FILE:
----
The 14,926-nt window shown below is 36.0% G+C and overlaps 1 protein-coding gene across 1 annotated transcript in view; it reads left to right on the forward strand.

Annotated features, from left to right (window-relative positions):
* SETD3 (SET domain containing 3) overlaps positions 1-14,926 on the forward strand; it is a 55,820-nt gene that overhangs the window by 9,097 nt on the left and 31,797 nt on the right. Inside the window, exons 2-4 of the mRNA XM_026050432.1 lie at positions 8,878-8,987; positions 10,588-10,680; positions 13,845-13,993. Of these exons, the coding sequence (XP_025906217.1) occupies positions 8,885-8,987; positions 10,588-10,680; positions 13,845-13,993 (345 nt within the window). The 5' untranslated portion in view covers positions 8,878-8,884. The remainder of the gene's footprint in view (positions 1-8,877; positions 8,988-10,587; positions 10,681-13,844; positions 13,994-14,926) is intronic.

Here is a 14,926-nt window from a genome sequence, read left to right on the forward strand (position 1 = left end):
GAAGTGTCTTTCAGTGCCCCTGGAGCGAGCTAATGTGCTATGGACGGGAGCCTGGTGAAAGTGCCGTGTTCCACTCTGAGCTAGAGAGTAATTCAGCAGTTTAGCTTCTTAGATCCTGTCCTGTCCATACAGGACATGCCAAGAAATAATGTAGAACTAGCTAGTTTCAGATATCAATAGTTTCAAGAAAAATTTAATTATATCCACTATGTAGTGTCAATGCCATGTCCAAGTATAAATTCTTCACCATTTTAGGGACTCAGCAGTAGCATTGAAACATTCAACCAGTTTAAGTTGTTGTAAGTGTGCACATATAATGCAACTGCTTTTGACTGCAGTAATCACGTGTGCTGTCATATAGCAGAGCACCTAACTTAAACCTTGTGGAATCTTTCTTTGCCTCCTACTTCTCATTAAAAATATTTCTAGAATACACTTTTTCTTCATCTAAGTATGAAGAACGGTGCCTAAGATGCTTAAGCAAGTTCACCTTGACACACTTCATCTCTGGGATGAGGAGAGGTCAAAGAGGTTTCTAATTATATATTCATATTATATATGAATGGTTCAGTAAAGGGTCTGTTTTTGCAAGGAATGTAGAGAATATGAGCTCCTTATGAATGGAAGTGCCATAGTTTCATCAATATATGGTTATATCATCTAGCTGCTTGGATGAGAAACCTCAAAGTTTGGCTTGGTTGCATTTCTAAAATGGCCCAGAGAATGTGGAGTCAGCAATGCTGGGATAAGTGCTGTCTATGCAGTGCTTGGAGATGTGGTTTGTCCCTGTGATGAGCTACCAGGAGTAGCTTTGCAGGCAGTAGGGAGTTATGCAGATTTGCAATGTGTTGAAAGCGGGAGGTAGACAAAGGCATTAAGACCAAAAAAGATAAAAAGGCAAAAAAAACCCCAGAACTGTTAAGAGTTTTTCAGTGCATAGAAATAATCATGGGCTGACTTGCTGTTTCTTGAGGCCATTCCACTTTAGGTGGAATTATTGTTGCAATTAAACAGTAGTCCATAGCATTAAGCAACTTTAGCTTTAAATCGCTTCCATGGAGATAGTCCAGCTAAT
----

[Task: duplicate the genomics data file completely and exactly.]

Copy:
The 14,926-nt window shown below is 36.0% G+C and overlaps 1 protein-coding gene across 1 annotated transcript in view; it reads left to right on the forward strand.

Annotated features, from left to right (window-relative positions):
* SETD3 (SET domain containing 3) overlaps positions 1-14,926 on the forward strand; it is a 55,820-nt gene that overhangs the window by 9,097 nt on the left and 31,797 nt on the right. Inside the window, exons 2-4 of the mRNA XM_026050432.1 lie at positions 8,878-8,987; positions 10,588-10,680; positions 13,845-13,993. Of these exons, the coding sequence (XP_025906217.1) occupies positions 8,885-8,987; positions 10,588-10,680; positions 13,845-13,993 (345 nt within the window). The 5' untranslated portion in view covers positions 8,878-8,884. The remainder of the gene's footprint in view (positions 1-8,877; positions 8,988-10,587; positions 10,681-13,844; positions 13,994-14,926) is intronic.

Here is a 14,926-nt window from a genome sequence, read left to right on the forward strand (position 1 = left end):
GAAGTGTCTTTCAGTGCCCCTGGAGCGAGCTAATGTGCTATGGACGGGAGCCTGGTGAAAGTGCCGTGTTCCACTCTGAGCTAGAGAGTAATTCAGCAGTTTAGCTTCTTAGATCCTGTCCTGTCCATACAGGACATGCCAAGAAATAATGTAGAACTAGCTAGTTTCAGATATCAATAGTTTCAAGAAAAATTTAATTATATCCACTATGTAGTGTCAATGCCATGTCCAAGTATAAATTCTTCACCATTTTAGGGACTCAGCAGTAGCATTGAAACATTCAACCAGTTTAAGTTGTTGTAAGTGTGCACATATAATGCAACTGCTTTTGACTGCAGTAATCACGTGTGCTGTCATATAGCAGAGCACCTAACTTAAACCTTGTGGAATCTTTCTTTGCCTCCTACTTCTCATTAAAAATATTTCTAGAATACACTTTTTCTTCATCTAAGTATGAAGAACGGTGCCTAAGATGCTTAAGCAAGTTCACCTTGACACACTTCATCTCTGGGATGAGGAGAGGTCAAAGAGGTTTCTAATTATATATTCATATTATATATGAATGGTTCAGTAAAGGGTCTGTTTTTGCAAGGAATGTAGAGAATATGAGCTCCTTATGAATGGAAGTGCCATAGTTTCATCAATATATGGTTATATCATCTAGCTGCTTGGATGAGAAACCTCAAAGTTTGGCTTGGTTGCATTTCTAAAATGGCCCAGAGAATGTGGAGTCAGCAATGCTGGGATAAGTGCTGTCTATGCAGTGCTTGGAGATGTGGTTTGTCCCTGTGATGAGCTACCAGGAGTAGCTTTGCAGGCAGTAGGGAGTTATGCAGATTTGCAATGTGTTGAAAGCGGGAGGTAGACAAAGGCATTAAGACCAAAAAAGATAAAAAGGCAAAAAAAACCCCAGAACTGTTAAGAGTTTTTCAGTGCATAGAAATAATCATGGGCTGACTTGCTGTTTCTTGAGGCCATTCCACTTTAGGTGGAATTATTGTTGCAATTAAACAGTAGTCCATAGCATTAAGCAACTTTAGCTTTAAATCGCTTCCATGGAGATAGTCCAGCTAAT